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Structural insights into HIV proteins

Credit: /Alamy Stock Photo

Soon after the discovery of HIV-1, intense efforts focused on developing drugs to tackle the virus. Early targets were the HIV-1 protease and reverse transcriptase, and drug development was greatly assisted by breakthroughs in solving the structures of these viral proteins.

The first HIV-1 protein to yield a high-resolution structure was the HIV-1 protease. Scientists at Merck Sharp and Dohme Research Laboratories published the first structure in 1989, using recombinant protease expressed in bacteria, which revealed essential features of the catalytic apparatus. Soon after, using a chemical synthesis approach to obtain enough protein for crystallization and some modeling based on the Rous sarcoma virus protease structure, scientists at NCI-Frederick obtained a 2.8-Ångstrom structure of the HIV-1 protease in which all 99 amino acids could be located. Shortly afterward, the first co-crystal structure of its complex with an inhibitor was determined, paving the way for rapid drug development and approval of the first protease inhibitor for HIV-1 therapy six years later in 1995 (MILESTONE 14).

The first drug to treat HIV, however, was approved in 1987, and it targeted the viral reverse transcriptase. Although this drug, azidothymidine (AZT), was rather poor, many of the drugs used today to treat HIV infection target this enzyme: nucleoside reverse-transcriptase inhibitors (NRTIs) become incorporated into viral DNA by the action of reverse transcriptase and block viral RNA synthesis, whereas non-nucleoside reverse-transcriptase inhibitors (NNRTIs) inhibit the enzyme by direct binding.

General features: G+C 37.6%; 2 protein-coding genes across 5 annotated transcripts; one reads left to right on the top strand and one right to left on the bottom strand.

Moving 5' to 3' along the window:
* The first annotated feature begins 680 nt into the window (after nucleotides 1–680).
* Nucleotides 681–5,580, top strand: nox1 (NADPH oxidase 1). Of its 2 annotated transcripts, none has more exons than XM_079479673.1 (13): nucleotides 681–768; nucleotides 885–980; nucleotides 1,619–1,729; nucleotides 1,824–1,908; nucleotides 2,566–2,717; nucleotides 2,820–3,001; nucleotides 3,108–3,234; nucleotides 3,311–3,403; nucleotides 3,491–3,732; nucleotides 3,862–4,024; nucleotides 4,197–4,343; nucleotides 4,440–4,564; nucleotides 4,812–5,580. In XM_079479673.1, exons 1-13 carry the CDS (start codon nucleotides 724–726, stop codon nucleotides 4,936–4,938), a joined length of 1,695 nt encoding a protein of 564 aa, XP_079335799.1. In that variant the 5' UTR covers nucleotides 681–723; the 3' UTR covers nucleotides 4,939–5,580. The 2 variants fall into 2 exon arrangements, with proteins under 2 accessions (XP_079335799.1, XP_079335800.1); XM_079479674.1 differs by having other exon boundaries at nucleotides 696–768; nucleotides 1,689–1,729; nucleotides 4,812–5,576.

In 1992, Thomas Steitz and colleagues provided the first high-resolution structural glimpse of how an NNRTI, nevirapine, interacted with the HIV-1 reverse transcriptase enzyme. Before this time, the mechanism by which nevirapine worked was unknown, and furthermore, the only polymerase for which there was structural information was the Klenow fragment from Escherichia coli polymerase. The HIV-1 reverse transcriptase structure showed some structural similarities with the Klenow fragment, including a large cleft sufficient to accommodate the RNA–DNA hybrid molecule, but the rest of the structure was completely different. The structure also revealed where nevirapine bound, suggesting potential mechanisms by which the drug inhibits reverse transcriptase as well as revealing the location of known resistance-conferring mutations. This paper and related structural work from Edward Arnold and colleagues published around the same time, as well as structures that soon followed, set the stage for the design of more effective reverse transcriptase inhibitors—drugs that remain mainstays of treatment today.

The HIV-1 envelope protein, Env, which mediates fusion of the virus with the cell membrane, has also been a focus of intense interest—mainly for vaccine design (MILESTONE 9). But this conformationally plastic protein proved difficult to study. Crystal structures of the postfusion conformation of gp41 were solved by the groups of Peter Kim and Don Wiley in 1997 and that of the CD4-bound conformation of gp120 was solved by the group of Wayne Hendrickson in 1998. In 2002, John Moore and colleagues reported a stabilized version of the Env trimer—called SOSIP—in which the gp120 and gp41 subunits were held together with an engineered disulfide bond. But it took another decade to obtain high-resolution structures of this SOSIP trimer—eventually determined simultaneously through crystallography and cryo-EM, by the groups of Andrew Ward and Ian Wilson. The information obtained from these structures and others that have followed is hoped to aid the design of an effective vaccine.


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